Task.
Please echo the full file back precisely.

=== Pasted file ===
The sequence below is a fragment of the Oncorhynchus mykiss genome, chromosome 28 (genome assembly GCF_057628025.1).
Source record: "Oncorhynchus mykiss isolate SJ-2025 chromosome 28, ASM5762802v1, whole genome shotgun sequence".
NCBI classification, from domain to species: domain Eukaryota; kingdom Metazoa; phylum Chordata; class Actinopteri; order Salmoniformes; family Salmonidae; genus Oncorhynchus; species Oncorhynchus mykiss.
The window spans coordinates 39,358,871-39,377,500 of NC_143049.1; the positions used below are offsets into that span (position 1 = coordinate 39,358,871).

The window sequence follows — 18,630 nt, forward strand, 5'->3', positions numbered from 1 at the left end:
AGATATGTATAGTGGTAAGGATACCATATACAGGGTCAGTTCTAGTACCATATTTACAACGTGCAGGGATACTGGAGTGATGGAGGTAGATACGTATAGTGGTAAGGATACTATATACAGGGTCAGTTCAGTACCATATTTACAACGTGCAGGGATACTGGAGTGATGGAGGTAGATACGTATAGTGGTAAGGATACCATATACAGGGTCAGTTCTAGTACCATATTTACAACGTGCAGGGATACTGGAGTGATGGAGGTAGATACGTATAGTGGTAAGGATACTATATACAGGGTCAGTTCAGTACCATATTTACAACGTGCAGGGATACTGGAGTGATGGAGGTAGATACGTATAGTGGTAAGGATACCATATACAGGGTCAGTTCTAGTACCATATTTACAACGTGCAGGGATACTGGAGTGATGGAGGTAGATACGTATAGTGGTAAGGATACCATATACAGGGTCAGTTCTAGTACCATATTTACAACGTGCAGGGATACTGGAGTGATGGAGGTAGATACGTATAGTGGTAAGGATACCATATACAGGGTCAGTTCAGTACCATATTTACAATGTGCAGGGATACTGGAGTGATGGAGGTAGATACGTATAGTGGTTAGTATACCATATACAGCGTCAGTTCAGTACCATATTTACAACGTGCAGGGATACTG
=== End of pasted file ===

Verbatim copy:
The sequence below is a fragment of the Oncorhynchus mykiss genome, chromosome 28 (genome assembly GCF_057628025.1).
Source record: "Oncorhynchus mykiss isolate SJ-2025 chromosome 28, ASM5762802v1, whole genome shotgun sequence".
NCBI classification, from domain to species: domain Eukaryota; kingdom Metazoa; phylum Chordata; class Actinopteri; order Salmoniformes; family Salmonidae; genus Oncorhynchus; species Oncorhynchus mykiss.
The window spans coordinates 39,358,871-39,377,500 of NC_143049.1; the positions used below are offsets into that span (position 1 = coordinate 39,358,871).

The window sequence follows — 18,630 nt, forward strand, 5'->3', positions numbered from 1 at the left end:
AGATATGTATAGTGGTAAGGATACCATATACAGGGTCAGTTCTAGTACCATATTTACAACGTGCAGGGATACTGGAGTGATGGAGGTAGATACGTATAGTGGTAAGGATACTATATACAGGGTCAGTTCAGTACCATATTTACAACGTGCAGGGATACTGGAGTGATGGAGGTAGATACGTATAGTGGTAAGGATACCATATACAGGGTCAGTTCTAGTACCATATTTACAACGTGCAGGGATACTGGAGTGATGGAGGTAGATACGTATAGTGGTAAGGATACTATATACAGGGTCAGTTCAGTACCATATTTACAACGTGCAGGGATACTGGAGTGATGGAGGTAGATACGTATAGTGGTAAGGATACCATATACAGGGTCAGTTCTAGTACCATATTTACAACGTGCAGGGATACTGGAGTGATGGAGGTAGATACGTATAGTGGTAAGGATACCATATACAGGGTCAGTTCTAGTACCATATTTACAACGTGCAGGGATACTGGAGTGATGGAGGTAGATACGTATAGTGGTAAGGATACCATATACAGGGTCAGTTCAGTACCATATTTACAATGTGCAGGGATACTGGAGTGATGGAGGTAGATACGTATAGTGGTTAGTATACCATATACAGCGTCAGTTCAGTACCATATTTACAACGTGCAGGGATACTG